The present study used a narrative methodology, which systematically analyzes narratives (Holley & Colyar, 2009). Each person's life story is unique, and enables that person to express his or her recalled thoughts and experiences. The narrative's purpose is to serve the narrator's goal, and therefore it could change and be reconstructed (Shlasky & Alpert, 2007). Research on people with disabilities is increasingly using narrative methodology to investigate their spoken or written narratives (e.g., Dunn & Burcaw, 2013; Malhotra & Rowe, 2014) and to uncover elements from these narratives such as the way the disability and identity are perceived by the individual. Participants: Two principles guided the selection of participants for the study: 1) Adequacy – a sufficient number of participants who will provide enough data that will enable the researchers to describe the examined experience in a full and rich way (Morse, 1994). 2) Appropriateness – identifying and selecting participants who are suitable for answering the research question, that is, occupationally successful people with disabilities. Participants: Our sample consisted of 20 adults with disabilities, who have made significant occupational attainments, in business, politics, law, etc. In the present study we used an adaptation of Rieff and colleagues' definition of success (1997), viewed as an occupational success of various levels. In the present study, participants who fulfilled three of the following five criteria were selected: Income level, educational level, occupational success, work satisfaction and professional status. Instruments: An in-depth, narrative interview, and a brief questionnaire including some demographic information. The opening question was: Please tell me the story of your life. At the initial stage the participants told their narrative in a free flowing manner. Then, we used follow-up questions that focused on ways in which the educational system (especially significant educators or administrators) promoted or hindered the processes that enabled the participants to attain success and develop elements of resilience and sense of self-efficacy. Procedure: We met with each participant individually, and explained to them the general purpose of the study. They each signed an informed consent form, which included the option of whether or not their names will be disclosed. All interviews were transcribed and then analyzed. Data were analyzed according to a narrative approach, which uses a holistic perspective of the narrative based on four main domains: A multidimensional and interdisciplinary perspective, a holistic analysis, referring to form and content and examining the contexts of the narrative (Spector-Mersel, 2010).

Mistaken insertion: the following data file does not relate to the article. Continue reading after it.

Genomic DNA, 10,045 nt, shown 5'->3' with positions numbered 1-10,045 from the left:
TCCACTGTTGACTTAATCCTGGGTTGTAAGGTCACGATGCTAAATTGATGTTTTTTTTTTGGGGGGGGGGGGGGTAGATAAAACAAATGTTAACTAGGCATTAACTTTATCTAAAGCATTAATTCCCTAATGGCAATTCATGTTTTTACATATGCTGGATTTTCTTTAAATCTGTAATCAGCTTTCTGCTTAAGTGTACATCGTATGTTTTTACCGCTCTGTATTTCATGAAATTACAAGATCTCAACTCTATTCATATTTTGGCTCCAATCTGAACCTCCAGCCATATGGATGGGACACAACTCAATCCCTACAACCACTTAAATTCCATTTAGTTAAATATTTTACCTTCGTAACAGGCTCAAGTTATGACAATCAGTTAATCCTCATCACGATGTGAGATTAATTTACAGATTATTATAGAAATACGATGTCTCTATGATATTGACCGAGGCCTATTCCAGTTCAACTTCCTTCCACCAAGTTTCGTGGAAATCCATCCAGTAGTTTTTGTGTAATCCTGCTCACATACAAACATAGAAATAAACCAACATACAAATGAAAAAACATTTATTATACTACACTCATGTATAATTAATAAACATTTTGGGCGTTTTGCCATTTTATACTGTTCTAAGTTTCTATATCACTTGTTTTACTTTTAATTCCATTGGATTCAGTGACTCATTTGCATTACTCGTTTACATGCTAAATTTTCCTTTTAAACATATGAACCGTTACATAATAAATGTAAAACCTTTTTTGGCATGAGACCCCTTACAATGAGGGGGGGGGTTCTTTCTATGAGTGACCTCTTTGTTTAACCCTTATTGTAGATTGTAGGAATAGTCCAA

• There was one significant person in the participant's life who believed in him or her, did not give up on him/her, and even "held the hope for me during dark times" (social activist with CP and learning disabilities). That significant person • A school principal who took a chance against all odds (including other students' parents) and accepted participants with severe motor disabilities and gave them a chance to succeed. • A director of informal education organization who supported a participant with CP to become a social activist. • Students who socially accepted the participant and involved him in all activities including annual trips. • Personal resources: An intellectual interest and curiosity, understanding that excelling at school would be their leverage for success and acceptance. • Teachers who did not lower their expectations and required them to perform academically just nondisabled students. • Support services and accommodations, school accessibility. • For some participants, who have attended special education school, finding a peer group of students with similar disabilities was important for social belonging and for developing a healthy identity. • Over the years, successful individuals used external resources (social, familial, educational) and internal resources (self-efficacy, resilience) to overcome challenges and become occupationally successful